Zotero has just started a regular beta release. The beta version replaces what used to be called the “branch xpi”. It is built regularly from the current release branch. In less technical terms that means that using the beta version you’re testing features that will be in the next minor relase. The current beta, for example contains, code changes that will be in version 4.0.18. The beta version is intended to be usable with minimal risk. It will typically not contain database upgrades, so the risk of data corruption is very low and you can easily revert to the regular version if you’re in a pinch. The beta channel is update a lot more frequently than regular Zotero.
The principal reason for releasing a regular beta is to encourage wider testing of Zotero versions pre-release. If you’re interested enough in Zotero to read this blog, there is a good chance you should run the beta version.

You may want to run Zotero beta If…

      • You want to help Zotero by testing pre-release versions
      • You provide technical support for Zotero and want to be aware of new features before they land (more on that below)
      • You like having new and shiny things before anyone else has them

You (probably) shouldn’t run Zotero beta if…

      • You want maximal stability when using Zotero
      • You panic or get frustrated when something doesn’t work on your computer
      • You have no time or no patience to deal with and report occasional problems on the Zotero forums
      • You’re only using Zotero Standalone (the beta currently is only for the Firefox add-on).

OK, I want to be using the beta version, what now?


First, install the add-on from here. You can simply install it over your existing Zotero, your database will remain untouched. Heed the warning on that page: I’ve never had any trouble running pre-release versions of Zotero and I’m not aware of anyone who has lost data doing so, but it’s beta software and you want to make sure to have regular and automated back-ups.


You can see the currently installed version in the add-ons tab of Firefox or under “About Zotero” in the gears menu. As of this writing the current beta is 4.0.18-beta.r3+fadd486. This means you’re running the 3rd (r3) beta release for the 4.0.18 version of Zotero. The last part after the plus sign corresponds to the last commit to the Zotero source code that’s included in the version, so if you’re following commits (you should be looking at the 4.0 branch) you can easily check whether the version you’re running already contains an addition to the code.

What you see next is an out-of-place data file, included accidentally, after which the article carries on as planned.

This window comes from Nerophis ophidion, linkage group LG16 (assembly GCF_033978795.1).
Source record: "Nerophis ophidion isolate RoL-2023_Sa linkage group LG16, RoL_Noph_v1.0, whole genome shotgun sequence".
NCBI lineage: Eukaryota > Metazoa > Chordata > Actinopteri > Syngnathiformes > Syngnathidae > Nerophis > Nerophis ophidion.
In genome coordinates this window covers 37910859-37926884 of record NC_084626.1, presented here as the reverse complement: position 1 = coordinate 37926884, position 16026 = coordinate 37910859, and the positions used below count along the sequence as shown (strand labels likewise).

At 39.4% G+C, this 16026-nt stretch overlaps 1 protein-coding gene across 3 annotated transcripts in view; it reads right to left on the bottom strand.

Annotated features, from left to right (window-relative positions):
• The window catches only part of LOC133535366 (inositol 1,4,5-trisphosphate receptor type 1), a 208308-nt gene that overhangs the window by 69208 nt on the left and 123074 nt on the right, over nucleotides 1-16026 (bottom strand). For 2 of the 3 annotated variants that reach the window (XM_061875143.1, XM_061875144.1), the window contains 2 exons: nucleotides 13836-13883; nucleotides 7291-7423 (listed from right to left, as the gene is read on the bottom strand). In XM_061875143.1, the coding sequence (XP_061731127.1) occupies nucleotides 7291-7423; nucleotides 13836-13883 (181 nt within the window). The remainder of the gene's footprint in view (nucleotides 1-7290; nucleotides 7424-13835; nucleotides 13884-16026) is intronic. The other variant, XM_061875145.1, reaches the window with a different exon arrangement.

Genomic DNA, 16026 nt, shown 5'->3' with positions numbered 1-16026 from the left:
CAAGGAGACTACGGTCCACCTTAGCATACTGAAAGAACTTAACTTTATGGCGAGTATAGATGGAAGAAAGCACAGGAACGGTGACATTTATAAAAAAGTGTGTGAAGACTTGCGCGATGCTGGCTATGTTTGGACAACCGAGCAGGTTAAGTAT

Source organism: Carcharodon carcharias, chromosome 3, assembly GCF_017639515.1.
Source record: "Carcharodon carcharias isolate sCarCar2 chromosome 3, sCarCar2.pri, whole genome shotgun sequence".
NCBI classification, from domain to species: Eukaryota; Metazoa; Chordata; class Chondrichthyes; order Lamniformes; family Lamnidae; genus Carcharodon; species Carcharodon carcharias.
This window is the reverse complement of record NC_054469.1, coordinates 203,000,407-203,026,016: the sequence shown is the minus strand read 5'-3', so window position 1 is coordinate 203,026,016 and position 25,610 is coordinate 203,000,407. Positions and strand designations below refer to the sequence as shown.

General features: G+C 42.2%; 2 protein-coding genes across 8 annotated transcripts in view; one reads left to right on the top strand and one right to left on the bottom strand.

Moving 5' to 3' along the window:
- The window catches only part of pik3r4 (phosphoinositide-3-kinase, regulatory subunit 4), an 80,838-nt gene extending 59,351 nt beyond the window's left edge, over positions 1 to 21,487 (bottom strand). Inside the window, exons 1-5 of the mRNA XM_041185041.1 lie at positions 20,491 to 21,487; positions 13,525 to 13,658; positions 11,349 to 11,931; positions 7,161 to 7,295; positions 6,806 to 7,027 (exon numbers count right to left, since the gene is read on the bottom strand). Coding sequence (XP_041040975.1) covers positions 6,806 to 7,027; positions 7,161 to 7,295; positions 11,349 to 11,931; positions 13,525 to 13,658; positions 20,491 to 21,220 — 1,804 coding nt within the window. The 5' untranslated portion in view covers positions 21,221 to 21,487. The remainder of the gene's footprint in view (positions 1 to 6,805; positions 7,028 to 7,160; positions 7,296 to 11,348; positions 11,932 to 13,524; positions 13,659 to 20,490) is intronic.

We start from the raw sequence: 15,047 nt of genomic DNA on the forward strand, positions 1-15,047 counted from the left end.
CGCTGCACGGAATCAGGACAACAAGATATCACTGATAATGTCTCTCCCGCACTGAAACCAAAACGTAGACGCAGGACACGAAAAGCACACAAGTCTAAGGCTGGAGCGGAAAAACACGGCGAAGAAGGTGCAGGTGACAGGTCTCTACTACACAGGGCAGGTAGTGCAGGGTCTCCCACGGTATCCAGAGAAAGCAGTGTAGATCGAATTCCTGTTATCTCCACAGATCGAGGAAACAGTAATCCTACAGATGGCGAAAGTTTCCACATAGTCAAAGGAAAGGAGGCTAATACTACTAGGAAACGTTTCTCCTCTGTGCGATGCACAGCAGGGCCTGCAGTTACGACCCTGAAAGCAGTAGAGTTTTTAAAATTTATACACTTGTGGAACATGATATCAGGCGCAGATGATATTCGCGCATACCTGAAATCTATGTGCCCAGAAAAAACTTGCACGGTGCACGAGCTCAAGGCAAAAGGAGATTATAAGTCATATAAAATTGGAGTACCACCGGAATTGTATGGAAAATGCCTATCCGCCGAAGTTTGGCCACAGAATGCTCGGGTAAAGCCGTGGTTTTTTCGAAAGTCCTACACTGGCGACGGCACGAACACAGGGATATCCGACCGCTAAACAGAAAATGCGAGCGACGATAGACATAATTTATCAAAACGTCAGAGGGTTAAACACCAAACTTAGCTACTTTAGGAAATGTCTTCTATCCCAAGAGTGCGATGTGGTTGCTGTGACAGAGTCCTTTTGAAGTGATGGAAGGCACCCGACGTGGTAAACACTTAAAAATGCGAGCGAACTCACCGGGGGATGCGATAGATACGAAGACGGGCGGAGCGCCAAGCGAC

Report Problems

Zotero devs will very much appreciate any error reports from beta users. As for all Zotero errors, you should report them on the forums, and you should provide plenty of details and, if possible, an error report ID. Also mention that you’re running the beta version of Zotero. I had some problems trying out the beta last night, and you can see my report (with quick solution) here.

Talking about shiny things…

The current beta version contains two major improvements in handling PDFs, both coded by community developers. Thanks to Aurimas, “Retrieve Metadata” has improved significantly and you’re now less likely to get locked out by google scholar. Thanks to Emiliano (whose add-ons I praised in my last post), indexing of large (or many) files is now several orders of magnitude faster—a large PDF like War and Peace could take minutes to index and freeze Zotero before, now it takes a couple of seconds.

Tools and Toys

One of the things that make Zotero most useful — and most fun — are the many options it provides for customization and applications via the API or in the form of plugins. Here are some I have come across recently.

Using IFTTT with Zotero is a neat little service that lets you create little scripts that have different webservices interact without actually doing any scripting. It stands for “If this than that”. It offers about 80 different channels—webservices, email, text messages—that you can set up either as triggers (the “if this” part) or as actions (the “then that” part). There is currently no Zotero channel and no possibility to create channels of your own (though you can request the former and the latter is planned. You can, however use adding an item to Zotero as a trigger by using the “Feed” channel. Here’s a “recipe” I created that will create a WordPress blogpost for every item added to a group, inspired by this job offer. You can easily create feeds not just for an entire library, but also for a collection or a tag. Simply click on the collection (or tag) in the online display of your library and then find your feed address at the bottom left. For private libraries, you will need to click the link to create a private key first.



Especially for users who employ Zotero as a frontend for bibtex or biblatex, keeping the Zotero database in sync with a data file — a .bib file in the case of bibtex — is a hassle: It requires frequent, manual export. The first plugin to address this issue was Rob Wilson AutoZotBib which exports the Zotero library in bibtex to a designated file on every change. The problem with AutoZotBib is that it slows down Zotero significantly, especially for larger libraries. A more sophisticated solution I’ve come across recently is Zotero Autoexporting by Robert Kühn. Zotero Autoexporting has the same general functionality, but allows for a lot more cutomization